Saturday, December 29, 2018
"The last time Chief Justice John Roberts took it upon himself to write the opinion fending off a challenge to the Affordable Care Act, he seemed to signal that he was done entertaining existential threats to the law.
“In a democracy, the power to make the law rests with those chosen by the people,” he wrote in King v. Burwell in 2015. “Our role is more confined — to say what the law is. That is easier in some cases than in others. But in every case we must respect the role of the Legislature, and take care not to undo what it has done.”
His message was quite clear: Stop trying to get us to blow up Obamacare. If you don’t like it, go see Congress.
That should have been the end of it. But earlier this month a federal judge in Texas went where Congress was unwilling to go and ruled that an individual mandate without teeth means that the entirety of the Affordable Care Act is unconstitutional — under a theorythat legal scholars across the ideological spectrum have found, for lack of a better word, ridiculous. The judge, Reed O’Connor, has a record of ruling against Democratic policies. This time he said the A.C.A.’s individual mandate cannot be separated from the rest of the law — and so all of it, down to Obamacare’s minutest detail, must go.
Now there’s a real possibility that the Supreme Court may yet again be faced with a demand to settle the fate of the law.
One way the Supreme Court can avoid getting dragged into another drama over health care is if the appeals court set to review the Texas ruling, the United States Court of Appeals for the Fifth Circuit, finds grounds to reverse it. That would give the justices cover to duck the issue altogether by declining to review whatever the Fifth Circuit decides.
But one of the few accomplishments of President Trump’s first two years in office has been the appointment of conservative judges to federal appellate courts. In the Fifth Circuit alone, already very conservative, President Trump has placed five right-leaning judges.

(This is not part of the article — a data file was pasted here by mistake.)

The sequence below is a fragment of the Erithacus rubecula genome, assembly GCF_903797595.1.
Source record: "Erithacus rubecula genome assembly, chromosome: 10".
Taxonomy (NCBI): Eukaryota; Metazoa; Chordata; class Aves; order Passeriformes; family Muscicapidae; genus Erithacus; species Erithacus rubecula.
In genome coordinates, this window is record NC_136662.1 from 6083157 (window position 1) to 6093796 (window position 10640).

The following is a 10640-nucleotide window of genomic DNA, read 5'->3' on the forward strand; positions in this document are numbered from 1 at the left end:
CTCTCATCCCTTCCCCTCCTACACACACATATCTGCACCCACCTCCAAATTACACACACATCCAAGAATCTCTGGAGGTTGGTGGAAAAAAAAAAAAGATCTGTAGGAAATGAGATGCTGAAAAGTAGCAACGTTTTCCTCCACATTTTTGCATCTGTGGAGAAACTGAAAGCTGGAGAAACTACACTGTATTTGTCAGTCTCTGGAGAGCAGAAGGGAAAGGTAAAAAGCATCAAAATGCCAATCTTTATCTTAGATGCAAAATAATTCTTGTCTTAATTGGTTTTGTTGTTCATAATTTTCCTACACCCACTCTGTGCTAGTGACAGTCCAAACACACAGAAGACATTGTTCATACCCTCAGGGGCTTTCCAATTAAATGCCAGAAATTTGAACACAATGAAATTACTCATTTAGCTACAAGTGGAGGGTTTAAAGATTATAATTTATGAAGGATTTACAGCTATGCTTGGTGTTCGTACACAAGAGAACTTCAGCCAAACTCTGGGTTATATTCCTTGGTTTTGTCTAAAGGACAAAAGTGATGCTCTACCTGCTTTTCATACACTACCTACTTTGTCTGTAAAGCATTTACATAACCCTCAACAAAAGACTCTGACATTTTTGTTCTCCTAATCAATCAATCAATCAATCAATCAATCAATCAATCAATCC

So there’s a chance that the entire Fifth Circuit will end up affirming the Texas ruling.
And with more judges jumping on board, suddenly a legal theory that should have been doomed from the start will have attracted enough credibility to force the Supreme Court to weigh in and have the final say. Again.
The effects of Judge O’Connor’s ruling, if upheld, could be devastating, including a sharp rise in the number of uninsured and a substantial weakening of coverage guarantees.
This is a repeat of what happened in 2010 and 2013, as long-shot challenges to Obamacare that were once largely academic gained traction in the lower courts. And, with that, something else happened: Politicians began rallying behind the lawsuits. The media covered the cases. Legal academics debated and wrote about the disputes. The public started paying attention. Before long, the cases slithered their way to the nation’s highest court.
Jack Balkin, a professor at Yale Law School, calls this the off-the-wall/on-the-wall theory of constitutional change. “The history of American constitutional development, in large part, has been the history of formerly crazy arguments moving from off the wall to on the wall, and then being adopted by courts,” Mr. Balkin wrote in an article in The Atlantic in 2012, as the Supreme Court was readying its first big ruling on Obamacare.
In Mr. Balkin’s view, the reason that seemingly bizarre legal arguments reach the mainstream is that politicians and others in power get behind them. Yes, support from the academy or from social movements moves the needle as well. But it is only when political actors — parties, elected officials, institutions — speak in favor of a position that it stands a chance of being taken seriously by the courts.
So it matters that attorneys general and officials from Texas and 19 other states brought the latest lawsuit. And that the Trump administration, which otherwise has a duty to defend duly enacted laws, agreed with the shakiness of their argument. Now a federal judge has given the green light, and Mr. Trump is loving it. Soon the Fifth Circuit will get a bite at the apple.
For now, nearly every actor with a stake in this controversy is in agreement that Obamacare should stay put while the ruling gets sorted out.
A day after the new ruling, Professor Balkin applied his off-the-wall/on-the-wall theory to the circumstances of this case. “I have seen this movie before,” he wrote in his popular legal blog, Balkinization. But he added that aside from victory laps from Mr. Trump and a few other Republicans, the response this time around is much more muted..."
Opinion | Will the Supreme Court Save Obamacare Again?